SEATTLE (Legal Newsline) – A Washington court of appeals has sided with a trial court in its decision to deny a motion to compel arbitration made by a supermarket chain in a class action lawsuit filed by a former employee alleging underpayment of wages.

Plaintiff Ronald Cox worked for Quality Food Centers in Camas, Washington, and Portland, Oregon, from October 2011 to February 2014. In the class action lawsuit filed in 2014, Cox, along with another former employee Sue Jin Yi, sued Kroger Co., Fred Meyer Stores Inc. and Quality Food Centers (QFC) over allegations that QFC rounded the clock-in time for its hourly employees to the nearest quarter-hour and “intentionally manipulated the application of this policy to result in underpayment of wages,” according to the opinion.

The Court of Appeals of the State of Washington-Division One filed an opinion on Feb 5. that said, “We also deny QFC’s motion to take judicial notice because the documents at issue related solely to the question of wavier of the right to arbitrate, and we need not reach waiver. We deny Cox’s motion to dismiss this appeal as moot because the appeal presents debatable issues. For the same reason, we deny Cox’s request for frees based on the argument that QFC’s appeal is frivolous.”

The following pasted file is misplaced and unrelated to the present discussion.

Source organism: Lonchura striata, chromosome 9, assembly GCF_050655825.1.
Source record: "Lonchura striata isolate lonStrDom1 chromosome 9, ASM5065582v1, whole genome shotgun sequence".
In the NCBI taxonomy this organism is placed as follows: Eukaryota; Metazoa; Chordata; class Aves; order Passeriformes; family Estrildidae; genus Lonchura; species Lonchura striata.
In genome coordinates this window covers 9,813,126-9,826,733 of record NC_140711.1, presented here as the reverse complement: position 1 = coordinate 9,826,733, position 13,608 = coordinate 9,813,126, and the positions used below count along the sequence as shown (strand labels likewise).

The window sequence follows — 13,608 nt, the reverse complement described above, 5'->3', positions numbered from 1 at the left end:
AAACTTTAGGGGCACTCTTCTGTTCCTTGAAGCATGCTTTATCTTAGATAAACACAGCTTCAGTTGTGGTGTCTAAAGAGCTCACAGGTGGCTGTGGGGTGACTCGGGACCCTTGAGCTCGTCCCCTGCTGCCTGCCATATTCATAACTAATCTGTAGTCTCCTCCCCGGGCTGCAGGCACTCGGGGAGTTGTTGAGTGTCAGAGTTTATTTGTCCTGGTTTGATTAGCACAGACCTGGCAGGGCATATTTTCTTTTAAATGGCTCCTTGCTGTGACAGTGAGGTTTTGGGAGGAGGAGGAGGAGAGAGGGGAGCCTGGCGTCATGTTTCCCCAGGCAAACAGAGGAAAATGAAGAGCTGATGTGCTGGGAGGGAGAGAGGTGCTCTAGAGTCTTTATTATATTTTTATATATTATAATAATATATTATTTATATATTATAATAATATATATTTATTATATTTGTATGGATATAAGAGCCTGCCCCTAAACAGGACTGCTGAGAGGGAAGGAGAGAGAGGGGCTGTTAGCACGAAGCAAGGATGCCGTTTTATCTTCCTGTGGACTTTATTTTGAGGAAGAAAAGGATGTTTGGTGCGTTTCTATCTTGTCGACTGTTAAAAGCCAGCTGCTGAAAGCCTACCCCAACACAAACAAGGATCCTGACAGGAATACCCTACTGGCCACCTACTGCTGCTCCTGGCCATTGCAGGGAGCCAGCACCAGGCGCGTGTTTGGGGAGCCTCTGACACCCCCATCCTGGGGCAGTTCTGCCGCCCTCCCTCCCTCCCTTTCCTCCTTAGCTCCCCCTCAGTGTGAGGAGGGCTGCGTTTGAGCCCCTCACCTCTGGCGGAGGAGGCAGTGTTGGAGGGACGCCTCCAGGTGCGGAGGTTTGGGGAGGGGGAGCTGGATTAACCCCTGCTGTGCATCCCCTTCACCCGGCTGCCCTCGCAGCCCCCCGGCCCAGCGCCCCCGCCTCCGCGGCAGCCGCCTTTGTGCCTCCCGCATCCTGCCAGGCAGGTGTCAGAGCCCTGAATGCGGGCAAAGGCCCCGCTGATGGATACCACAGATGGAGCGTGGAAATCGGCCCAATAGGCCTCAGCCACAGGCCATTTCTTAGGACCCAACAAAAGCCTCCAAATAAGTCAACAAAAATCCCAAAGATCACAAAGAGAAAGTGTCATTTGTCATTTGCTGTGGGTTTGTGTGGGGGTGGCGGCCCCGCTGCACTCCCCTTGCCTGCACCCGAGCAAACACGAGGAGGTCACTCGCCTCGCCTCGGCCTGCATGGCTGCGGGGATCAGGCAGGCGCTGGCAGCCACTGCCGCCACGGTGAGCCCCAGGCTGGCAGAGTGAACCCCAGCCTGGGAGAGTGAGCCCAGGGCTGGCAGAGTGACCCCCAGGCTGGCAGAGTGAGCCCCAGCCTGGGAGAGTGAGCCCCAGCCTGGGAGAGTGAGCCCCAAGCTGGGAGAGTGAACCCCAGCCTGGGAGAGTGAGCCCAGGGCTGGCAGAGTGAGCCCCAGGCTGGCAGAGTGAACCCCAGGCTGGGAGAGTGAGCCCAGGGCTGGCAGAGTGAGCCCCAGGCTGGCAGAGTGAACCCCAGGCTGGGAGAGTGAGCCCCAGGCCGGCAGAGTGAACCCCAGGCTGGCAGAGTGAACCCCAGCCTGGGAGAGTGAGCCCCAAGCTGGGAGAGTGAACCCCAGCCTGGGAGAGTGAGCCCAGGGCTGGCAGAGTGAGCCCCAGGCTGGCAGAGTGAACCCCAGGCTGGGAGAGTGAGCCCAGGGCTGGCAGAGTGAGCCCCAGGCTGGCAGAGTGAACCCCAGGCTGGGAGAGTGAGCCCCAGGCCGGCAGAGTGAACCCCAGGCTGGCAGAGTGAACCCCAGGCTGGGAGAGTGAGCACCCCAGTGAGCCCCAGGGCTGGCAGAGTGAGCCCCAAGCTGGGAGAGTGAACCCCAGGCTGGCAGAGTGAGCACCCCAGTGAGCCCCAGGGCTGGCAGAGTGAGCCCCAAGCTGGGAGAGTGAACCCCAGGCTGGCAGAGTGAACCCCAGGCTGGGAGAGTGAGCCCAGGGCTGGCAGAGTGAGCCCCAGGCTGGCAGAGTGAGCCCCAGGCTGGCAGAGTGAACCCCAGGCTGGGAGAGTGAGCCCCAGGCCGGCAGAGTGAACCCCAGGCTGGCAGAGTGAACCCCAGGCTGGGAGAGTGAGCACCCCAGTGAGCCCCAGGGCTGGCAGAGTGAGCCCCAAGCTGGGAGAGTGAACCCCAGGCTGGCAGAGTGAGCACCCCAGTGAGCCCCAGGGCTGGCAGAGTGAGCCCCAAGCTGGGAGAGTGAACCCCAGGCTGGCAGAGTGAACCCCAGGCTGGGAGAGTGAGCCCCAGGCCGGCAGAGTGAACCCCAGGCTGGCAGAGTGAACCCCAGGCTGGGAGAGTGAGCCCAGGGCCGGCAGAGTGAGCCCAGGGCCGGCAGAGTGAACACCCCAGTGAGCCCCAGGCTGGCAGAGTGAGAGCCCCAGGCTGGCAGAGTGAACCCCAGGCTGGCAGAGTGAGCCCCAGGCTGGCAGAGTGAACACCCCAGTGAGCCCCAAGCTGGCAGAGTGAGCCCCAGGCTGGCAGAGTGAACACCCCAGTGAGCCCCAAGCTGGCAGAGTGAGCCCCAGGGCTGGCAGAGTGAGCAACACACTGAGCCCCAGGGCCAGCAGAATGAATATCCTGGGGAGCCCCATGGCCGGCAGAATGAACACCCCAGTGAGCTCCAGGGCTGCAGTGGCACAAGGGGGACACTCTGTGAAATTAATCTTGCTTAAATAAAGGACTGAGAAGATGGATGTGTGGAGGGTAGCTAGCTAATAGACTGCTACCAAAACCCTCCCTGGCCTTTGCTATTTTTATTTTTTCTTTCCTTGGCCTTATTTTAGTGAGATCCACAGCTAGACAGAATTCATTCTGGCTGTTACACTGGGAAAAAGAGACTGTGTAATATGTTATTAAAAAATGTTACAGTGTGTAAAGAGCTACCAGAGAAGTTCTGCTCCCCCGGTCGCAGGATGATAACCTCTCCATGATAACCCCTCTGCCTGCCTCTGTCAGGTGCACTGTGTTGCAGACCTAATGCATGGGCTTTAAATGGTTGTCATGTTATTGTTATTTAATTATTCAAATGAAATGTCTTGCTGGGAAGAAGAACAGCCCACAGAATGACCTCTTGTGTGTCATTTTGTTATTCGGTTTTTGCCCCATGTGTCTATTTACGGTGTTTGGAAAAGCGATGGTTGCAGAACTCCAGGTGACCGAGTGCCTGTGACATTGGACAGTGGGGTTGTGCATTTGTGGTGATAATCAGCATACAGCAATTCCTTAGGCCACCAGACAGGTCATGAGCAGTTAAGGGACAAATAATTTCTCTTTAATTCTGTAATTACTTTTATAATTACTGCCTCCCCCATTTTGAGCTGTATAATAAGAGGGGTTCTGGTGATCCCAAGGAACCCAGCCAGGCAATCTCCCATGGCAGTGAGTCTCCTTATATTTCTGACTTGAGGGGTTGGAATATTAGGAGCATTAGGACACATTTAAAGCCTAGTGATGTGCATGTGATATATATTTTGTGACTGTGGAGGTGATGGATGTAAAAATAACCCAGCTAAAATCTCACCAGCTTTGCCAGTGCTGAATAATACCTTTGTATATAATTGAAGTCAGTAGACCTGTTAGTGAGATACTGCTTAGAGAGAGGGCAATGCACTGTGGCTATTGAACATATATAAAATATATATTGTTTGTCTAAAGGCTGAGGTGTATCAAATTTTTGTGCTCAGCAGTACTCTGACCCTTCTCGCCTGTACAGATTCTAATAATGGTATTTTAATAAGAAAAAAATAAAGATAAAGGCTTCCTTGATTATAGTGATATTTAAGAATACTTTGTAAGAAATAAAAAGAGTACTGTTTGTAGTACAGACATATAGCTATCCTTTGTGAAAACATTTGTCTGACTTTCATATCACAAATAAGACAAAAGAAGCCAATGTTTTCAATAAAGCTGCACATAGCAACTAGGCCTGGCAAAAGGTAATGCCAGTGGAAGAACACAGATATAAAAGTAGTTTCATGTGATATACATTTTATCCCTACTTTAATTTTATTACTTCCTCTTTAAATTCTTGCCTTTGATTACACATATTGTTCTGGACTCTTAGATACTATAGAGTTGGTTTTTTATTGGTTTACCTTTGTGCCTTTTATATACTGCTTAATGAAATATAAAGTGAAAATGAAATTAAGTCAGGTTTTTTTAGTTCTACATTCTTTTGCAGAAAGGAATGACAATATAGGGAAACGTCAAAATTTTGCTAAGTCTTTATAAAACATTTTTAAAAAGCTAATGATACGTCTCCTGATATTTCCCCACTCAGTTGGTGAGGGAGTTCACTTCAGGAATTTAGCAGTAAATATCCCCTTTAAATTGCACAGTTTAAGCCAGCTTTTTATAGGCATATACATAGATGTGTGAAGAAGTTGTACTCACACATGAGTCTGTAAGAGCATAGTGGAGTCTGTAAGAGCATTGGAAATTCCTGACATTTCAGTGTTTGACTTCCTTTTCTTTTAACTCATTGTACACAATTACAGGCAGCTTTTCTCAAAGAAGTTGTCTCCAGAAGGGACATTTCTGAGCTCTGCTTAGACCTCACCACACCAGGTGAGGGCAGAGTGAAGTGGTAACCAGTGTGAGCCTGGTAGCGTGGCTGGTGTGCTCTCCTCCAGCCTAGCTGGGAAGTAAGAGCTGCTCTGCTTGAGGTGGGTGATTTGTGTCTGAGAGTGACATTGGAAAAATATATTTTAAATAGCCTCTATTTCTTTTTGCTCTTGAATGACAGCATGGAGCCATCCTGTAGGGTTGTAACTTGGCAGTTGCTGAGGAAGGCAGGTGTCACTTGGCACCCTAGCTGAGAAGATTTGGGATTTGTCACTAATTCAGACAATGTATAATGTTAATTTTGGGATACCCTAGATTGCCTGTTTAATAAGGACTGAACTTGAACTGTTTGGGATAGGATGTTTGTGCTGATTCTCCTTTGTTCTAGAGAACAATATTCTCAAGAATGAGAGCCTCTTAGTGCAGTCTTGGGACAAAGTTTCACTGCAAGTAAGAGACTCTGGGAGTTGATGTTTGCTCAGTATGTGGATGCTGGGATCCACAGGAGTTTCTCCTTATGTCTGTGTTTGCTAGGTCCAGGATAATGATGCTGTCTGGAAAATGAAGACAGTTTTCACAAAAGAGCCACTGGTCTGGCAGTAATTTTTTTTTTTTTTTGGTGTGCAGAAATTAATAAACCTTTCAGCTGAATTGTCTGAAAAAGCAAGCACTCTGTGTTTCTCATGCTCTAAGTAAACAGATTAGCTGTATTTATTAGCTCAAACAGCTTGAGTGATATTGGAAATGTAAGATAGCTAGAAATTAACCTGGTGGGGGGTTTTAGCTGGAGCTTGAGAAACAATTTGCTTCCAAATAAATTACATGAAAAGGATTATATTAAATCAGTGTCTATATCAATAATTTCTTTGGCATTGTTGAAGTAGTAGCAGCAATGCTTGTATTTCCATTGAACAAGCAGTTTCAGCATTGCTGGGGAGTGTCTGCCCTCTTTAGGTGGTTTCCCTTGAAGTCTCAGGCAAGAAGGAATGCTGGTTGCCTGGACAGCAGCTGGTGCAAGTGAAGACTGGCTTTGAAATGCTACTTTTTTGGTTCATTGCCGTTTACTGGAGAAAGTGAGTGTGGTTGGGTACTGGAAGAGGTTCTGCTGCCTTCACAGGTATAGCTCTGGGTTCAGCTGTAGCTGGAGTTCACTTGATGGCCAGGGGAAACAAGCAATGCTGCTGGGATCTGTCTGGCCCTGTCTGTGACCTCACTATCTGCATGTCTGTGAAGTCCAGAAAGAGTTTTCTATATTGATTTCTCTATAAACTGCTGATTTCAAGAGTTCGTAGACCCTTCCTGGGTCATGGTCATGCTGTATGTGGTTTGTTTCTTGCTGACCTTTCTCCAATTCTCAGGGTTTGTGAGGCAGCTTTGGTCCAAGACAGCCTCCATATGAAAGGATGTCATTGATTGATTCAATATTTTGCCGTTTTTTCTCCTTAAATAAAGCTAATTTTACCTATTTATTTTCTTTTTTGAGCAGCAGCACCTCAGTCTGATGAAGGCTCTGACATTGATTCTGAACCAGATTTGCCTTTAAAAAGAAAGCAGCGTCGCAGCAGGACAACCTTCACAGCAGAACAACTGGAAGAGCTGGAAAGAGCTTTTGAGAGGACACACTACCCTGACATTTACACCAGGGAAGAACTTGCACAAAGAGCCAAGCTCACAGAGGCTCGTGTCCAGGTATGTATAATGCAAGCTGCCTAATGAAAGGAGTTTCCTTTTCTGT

Judge James Verellen wrote the opinion for the court.

QFC previously filed a motion to dismiss Cox’s second and third causes of action in May 2015, but that motion was denied by a trial court.

QFC then appealed that decision. “Because the collective bargaining agreements governing Cox’s employment do not clearly and unmistakably waive his right to judicial form for statutory wage claims, the arbitration provision does not encompass his claims, and the trial court did not err in denying QFC’s motion to compel arbitration,” the opinion states.

The following November, QFC’s motion to compel arbitration of the same claims was also denied, according to the opinion, and QFC appealed again.

Court documents also note, “Neither party has addressed whether an appeal as a matter of right from an order denying a motion to compel arbitration opens the door to include any and all prior interlocutory rulings. But even assuming the preemption ruling, could be included in an appeal from a separate motion to compel arbitration, the preemption order was not designated in QFC’s notice of appeal.”

The plaintiff alleged that QFC’s appeal is moot and requested it be dismissed, which the court denied.

Cox also sought to receive “an award of fees under RAP 18.9, arguing QFC’s appeal is frivolous,” the opinion states. The court also denied this request, stating in court documents, “QFC’s appeal is not frivolous because it presents debatable issues.”

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